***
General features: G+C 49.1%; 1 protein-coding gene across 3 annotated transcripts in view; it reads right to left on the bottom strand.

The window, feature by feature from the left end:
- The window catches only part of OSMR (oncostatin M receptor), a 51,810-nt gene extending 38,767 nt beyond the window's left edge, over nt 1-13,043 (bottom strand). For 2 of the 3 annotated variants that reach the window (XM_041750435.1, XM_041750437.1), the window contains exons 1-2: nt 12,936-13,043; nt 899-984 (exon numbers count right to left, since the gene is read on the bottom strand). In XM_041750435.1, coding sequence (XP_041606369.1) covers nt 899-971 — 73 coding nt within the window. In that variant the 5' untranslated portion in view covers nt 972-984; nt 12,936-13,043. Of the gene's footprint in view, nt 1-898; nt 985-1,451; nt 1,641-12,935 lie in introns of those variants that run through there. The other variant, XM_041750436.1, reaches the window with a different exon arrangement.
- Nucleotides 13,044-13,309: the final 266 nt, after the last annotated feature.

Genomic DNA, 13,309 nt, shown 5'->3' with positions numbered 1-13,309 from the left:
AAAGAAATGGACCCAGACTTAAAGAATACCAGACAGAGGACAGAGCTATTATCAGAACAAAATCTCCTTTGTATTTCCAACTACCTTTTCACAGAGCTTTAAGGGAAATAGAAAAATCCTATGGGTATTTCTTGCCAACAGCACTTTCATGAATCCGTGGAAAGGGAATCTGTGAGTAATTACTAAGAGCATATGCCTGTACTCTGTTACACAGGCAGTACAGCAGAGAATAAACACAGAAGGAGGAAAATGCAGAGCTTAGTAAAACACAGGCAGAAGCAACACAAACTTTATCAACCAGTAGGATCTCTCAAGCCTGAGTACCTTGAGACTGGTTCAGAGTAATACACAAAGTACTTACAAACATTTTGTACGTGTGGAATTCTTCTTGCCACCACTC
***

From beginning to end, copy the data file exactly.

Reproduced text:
General features: G+C 49.1%; 1 protein-coding gene across 3 annotated transcripts in view; it reads right to left on the bottom strand.

The window, feature by feature from the left end:
- The window catches only part of OSMR (oncostatin M receptor), a 51,810-nt gene extending 38,767 nt beyond the window's left edge, over nt 1-13,043 (bottom strand). For 2 of the 3 annotated variants that reach the window (XM_041750435.1, XM_041750437.1), the window contains exons 1-2: nt 12,936-13,043; nt 899-984 (exon numbers count right to left, since the gene is read on the bottom strand). In XM_041750435.1, coding sequence (XP_041606369.1) covers nt 899-971 — 73 coding nt within the window. In that variant the 5' untranslated portion in view covers nt 972-984; nt 12,936-13,043. Of the gene's footprint in view, nt 1-898; nt 985-1,451; nt 1,641-12,935 lie in introns of those variants that run through there. The other variant, XM_041750436.1, reaches the window with a different exon arrangement.
- Nucleotides 13,044-13,309: the final 266 nt, after the last annotated feature.

Genomic DNA, 13,309 nt, shown 5'->3' with positions numbered 1-13,309 from the left:
AAAGAAATGGACCCAGACTTAAAGAATACCAGACAGAGGACAGAGCTATTATCAGAACAAAATCTCCTTTGTATTTCCAACTACCTTTTCACAGAGCTTTAAGGGAAATAGAAAAATCCTATGGGTATTTCTTGCCAACAGCACTTTCATGAATCCGTGGAAAGGGAATCTGTGAGTAATTACTAAGAGCATATGCCTGTACTCTGTTACACAGGCAGTACAGCAGAGAATAAACACAGAAGGAGGAAAATGCAGAGCTTAGTAAAACACAGGCAGAAGCAACACAAACTTTATCAACCAGTAGGATCTCTCAAGCCTGAGTACCTTGAGACTGGTTCAGAGTAATACACAAAGTACTTACAAACATTTTGTACGTGTGGAATTCTTCTTGCCACCACTC